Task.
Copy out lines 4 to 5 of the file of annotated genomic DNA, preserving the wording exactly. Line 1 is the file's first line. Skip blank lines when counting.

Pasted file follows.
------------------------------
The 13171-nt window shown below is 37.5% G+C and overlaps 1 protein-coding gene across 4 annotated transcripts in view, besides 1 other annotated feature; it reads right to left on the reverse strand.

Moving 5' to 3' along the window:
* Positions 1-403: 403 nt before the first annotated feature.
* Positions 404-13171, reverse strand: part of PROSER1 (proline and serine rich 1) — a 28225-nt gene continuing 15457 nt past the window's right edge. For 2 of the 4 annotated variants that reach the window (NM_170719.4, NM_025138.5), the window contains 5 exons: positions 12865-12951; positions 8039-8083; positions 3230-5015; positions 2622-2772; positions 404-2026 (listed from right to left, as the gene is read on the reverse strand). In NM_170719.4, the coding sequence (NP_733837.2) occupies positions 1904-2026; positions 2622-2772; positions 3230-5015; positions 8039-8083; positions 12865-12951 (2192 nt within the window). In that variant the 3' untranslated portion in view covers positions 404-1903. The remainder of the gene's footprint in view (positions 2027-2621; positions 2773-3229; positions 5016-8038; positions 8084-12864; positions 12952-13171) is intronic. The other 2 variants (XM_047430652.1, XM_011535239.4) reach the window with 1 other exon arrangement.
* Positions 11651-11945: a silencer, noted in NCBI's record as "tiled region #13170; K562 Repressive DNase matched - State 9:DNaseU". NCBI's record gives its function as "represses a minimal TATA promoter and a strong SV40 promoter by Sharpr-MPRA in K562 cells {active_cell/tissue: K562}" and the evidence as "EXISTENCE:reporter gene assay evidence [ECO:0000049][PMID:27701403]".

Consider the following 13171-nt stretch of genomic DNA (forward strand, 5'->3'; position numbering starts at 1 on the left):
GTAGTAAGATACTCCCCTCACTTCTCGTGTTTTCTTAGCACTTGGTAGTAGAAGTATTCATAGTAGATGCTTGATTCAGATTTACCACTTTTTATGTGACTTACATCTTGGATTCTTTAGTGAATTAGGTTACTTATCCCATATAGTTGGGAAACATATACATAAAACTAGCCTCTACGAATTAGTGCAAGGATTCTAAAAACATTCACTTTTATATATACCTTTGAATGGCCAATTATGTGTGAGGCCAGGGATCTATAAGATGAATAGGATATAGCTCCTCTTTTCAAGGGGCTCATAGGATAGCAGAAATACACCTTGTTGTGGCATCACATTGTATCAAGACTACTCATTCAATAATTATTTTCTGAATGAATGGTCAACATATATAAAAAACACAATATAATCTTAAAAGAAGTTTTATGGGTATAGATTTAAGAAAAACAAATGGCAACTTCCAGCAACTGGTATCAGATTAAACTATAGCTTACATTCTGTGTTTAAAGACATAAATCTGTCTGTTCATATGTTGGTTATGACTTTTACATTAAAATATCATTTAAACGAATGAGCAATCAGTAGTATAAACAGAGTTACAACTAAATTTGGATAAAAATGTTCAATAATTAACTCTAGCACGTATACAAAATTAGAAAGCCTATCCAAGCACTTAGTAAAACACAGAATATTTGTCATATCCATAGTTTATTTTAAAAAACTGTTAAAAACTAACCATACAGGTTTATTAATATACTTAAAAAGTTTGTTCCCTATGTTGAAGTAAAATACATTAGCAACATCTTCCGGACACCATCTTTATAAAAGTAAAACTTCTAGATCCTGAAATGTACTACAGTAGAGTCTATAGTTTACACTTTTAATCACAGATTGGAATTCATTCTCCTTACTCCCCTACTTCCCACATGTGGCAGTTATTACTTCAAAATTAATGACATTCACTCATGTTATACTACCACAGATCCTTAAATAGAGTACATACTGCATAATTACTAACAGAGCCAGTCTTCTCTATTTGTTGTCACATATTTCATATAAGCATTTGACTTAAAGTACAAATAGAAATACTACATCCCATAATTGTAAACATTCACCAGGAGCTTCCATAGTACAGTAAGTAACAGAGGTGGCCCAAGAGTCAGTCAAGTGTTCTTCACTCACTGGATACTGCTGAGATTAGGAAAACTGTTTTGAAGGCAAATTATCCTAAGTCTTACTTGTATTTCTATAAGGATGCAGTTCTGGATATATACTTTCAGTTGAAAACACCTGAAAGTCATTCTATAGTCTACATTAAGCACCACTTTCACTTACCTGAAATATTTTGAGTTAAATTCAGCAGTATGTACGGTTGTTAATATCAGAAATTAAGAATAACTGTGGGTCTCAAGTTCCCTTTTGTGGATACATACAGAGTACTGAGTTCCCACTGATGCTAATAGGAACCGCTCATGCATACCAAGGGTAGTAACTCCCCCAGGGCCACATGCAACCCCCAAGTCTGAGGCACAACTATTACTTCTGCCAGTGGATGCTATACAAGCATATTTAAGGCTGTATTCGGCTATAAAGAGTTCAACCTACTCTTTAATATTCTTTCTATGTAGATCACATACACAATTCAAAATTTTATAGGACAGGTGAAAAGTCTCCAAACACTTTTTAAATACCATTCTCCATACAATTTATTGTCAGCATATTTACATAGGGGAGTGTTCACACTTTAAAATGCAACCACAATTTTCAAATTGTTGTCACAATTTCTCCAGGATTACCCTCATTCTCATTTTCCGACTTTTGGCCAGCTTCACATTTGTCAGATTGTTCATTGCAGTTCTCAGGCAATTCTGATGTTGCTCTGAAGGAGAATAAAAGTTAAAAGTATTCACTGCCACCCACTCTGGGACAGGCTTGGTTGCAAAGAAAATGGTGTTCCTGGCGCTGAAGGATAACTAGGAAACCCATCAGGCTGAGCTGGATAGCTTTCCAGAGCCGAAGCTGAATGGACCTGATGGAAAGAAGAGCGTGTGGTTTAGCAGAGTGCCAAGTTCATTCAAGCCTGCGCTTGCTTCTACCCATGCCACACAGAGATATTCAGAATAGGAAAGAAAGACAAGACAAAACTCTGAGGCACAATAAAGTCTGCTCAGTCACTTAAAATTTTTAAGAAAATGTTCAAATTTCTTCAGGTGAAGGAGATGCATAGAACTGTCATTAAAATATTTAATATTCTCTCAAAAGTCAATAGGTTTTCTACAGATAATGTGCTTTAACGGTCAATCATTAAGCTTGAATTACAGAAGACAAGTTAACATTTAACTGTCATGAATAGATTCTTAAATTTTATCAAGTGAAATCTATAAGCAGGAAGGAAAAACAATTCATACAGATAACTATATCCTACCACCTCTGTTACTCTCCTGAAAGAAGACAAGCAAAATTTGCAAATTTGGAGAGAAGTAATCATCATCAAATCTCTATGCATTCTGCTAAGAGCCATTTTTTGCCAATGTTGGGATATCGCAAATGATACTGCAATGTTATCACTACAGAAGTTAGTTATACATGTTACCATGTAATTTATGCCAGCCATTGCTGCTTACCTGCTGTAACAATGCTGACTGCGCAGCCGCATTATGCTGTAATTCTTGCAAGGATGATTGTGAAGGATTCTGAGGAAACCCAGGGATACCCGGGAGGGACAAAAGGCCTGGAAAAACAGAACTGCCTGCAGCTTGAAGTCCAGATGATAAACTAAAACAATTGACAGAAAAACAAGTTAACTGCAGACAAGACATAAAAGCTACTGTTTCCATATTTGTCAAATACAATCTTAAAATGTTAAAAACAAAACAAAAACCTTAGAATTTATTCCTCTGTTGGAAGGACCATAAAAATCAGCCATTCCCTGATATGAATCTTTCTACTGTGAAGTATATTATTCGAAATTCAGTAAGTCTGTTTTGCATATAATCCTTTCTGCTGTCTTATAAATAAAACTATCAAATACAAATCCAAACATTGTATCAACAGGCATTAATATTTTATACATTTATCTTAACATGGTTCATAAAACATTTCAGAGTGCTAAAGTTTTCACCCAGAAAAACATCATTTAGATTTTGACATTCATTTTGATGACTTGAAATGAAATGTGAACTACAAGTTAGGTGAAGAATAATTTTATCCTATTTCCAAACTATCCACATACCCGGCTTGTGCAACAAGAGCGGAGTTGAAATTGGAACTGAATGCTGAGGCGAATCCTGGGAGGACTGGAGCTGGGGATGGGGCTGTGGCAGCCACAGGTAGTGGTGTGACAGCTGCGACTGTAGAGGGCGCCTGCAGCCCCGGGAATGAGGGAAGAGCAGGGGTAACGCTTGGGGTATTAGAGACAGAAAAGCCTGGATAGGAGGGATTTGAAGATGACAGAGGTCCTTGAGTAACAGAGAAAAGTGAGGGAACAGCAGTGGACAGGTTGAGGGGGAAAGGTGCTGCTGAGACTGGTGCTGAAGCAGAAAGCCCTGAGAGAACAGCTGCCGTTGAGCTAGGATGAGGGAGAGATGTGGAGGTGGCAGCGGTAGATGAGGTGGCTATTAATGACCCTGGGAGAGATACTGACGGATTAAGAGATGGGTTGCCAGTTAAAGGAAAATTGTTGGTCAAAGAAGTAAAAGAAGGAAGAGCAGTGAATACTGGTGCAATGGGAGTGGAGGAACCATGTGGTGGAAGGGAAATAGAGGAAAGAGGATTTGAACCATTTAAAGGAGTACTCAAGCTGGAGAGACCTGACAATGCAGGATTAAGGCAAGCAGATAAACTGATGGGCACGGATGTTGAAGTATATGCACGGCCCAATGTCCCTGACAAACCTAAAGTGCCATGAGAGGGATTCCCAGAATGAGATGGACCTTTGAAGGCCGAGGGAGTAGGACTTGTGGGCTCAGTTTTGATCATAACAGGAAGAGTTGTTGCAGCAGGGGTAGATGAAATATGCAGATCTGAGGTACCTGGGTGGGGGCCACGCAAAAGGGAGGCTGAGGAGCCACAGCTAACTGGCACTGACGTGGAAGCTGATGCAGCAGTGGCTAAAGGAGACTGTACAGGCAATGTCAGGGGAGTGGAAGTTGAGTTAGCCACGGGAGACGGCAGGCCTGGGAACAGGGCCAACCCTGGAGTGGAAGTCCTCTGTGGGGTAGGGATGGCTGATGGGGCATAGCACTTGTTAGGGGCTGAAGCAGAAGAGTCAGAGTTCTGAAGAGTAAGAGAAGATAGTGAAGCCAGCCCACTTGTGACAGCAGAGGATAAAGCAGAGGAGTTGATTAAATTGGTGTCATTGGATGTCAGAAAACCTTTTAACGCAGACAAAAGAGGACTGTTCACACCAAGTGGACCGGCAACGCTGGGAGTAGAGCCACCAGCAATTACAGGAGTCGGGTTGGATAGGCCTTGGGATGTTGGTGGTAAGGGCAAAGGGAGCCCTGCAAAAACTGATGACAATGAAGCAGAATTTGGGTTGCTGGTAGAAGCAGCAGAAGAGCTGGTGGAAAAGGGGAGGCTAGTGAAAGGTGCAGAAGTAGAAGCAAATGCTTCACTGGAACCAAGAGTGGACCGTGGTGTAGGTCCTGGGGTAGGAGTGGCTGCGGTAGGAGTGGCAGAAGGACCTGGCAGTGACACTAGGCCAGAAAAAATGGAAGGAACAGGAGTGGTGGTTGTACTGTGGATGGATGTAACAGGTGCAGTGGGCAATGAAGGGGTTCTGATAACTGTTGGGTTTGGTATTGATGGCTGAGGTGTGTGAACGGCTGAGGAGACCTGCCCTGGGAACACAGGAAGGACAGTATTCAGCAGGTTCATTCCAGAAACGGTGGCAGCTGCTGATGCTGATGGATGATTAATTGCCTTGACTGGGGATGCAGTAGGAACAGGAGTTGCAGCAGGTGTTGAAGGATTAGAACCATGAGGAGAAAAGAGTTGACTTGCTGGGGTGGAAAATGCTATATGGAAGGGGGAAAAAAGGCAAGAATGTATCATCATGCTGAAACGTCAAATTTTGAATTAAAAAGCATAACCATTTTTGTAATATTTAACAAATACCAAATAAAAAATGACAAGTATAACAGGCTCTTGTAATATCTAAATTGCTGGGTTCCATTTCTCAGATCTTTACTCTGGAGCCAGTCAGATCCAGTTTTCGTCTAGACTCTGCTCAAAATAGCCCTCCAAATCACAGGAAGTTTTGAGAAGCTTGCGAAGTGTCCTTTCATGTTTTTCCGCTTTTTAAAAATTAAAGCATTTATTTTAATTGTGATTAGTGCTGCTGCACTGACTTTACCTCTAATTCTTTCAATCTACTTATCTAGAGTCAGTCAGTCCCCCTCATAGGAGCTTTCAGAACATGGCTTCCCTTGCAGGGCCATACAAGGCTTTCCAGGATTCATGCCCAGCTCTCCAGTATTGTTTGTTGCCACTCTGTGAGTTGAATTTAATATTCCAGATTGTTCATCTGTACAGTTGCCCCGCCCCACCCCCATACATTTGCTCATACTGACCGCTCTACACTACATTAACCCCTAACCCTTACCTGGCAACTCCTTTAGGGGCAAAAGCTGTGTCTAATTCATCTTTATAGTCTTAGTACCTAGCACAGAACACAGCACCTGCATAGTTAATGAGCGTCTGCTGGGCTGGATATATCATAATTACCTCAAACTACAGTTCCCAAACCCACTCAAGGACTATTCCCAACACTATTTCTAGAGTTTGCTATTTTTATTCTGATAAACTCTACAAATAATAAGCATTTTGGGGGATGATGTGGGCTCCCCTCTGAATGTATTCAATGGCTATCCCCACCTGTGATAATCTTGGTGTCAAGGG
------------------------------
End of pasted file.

* Positions 404-13171, reverse strand: part of PROSER1 (proline and serine rich 1) — a 28225-nt gene continuing 15457 nt past the window's right edge. For 2 of the 4 annotated variants that reach the window (NM_170719.4, NM_025138.5), the window contains 5 exons: positions 12865-12951; positions 8039-8083; positions 3230-5015; positions 2622-2772; positions 404-2026 (listed from right to left, as the gene is read on the reverse strand). In NM_170719.4, the coding sequence (NP_733837.2) occupies positions 1904-2026; positions 2622-2772; positions 3230-5015; positions 8039-8083; positions 12865-12951 (2192 nt within the window). In that variant the 3' untranslated portion in view covers positions 404-1903. The remainder of the gene's footprint in view (positions 2027-2621; positions 2773-3229; positions 5016-8038; positions 8084-12864; positions 12952-13171) is intronic. The other 2 variants (XM_047430652.1, XM_011535239.4) reach the window with 1 other exon arrangement.
* Positions 11651-11945: a silencer, noted in NCBI's record as "tiled region #13170; K562 Repressive DNase matched - State 9:DNaseU". NCBI's record gives its function as "represses a minimal TATA promoter and a strong SV40 promoter by Sharpr-MPRA in K562 cells {active_cell/tissue: K562}" and the evidence as "EXISTENCE:reporter gene assay evidence [ECO:0000049][PMID:27701403]".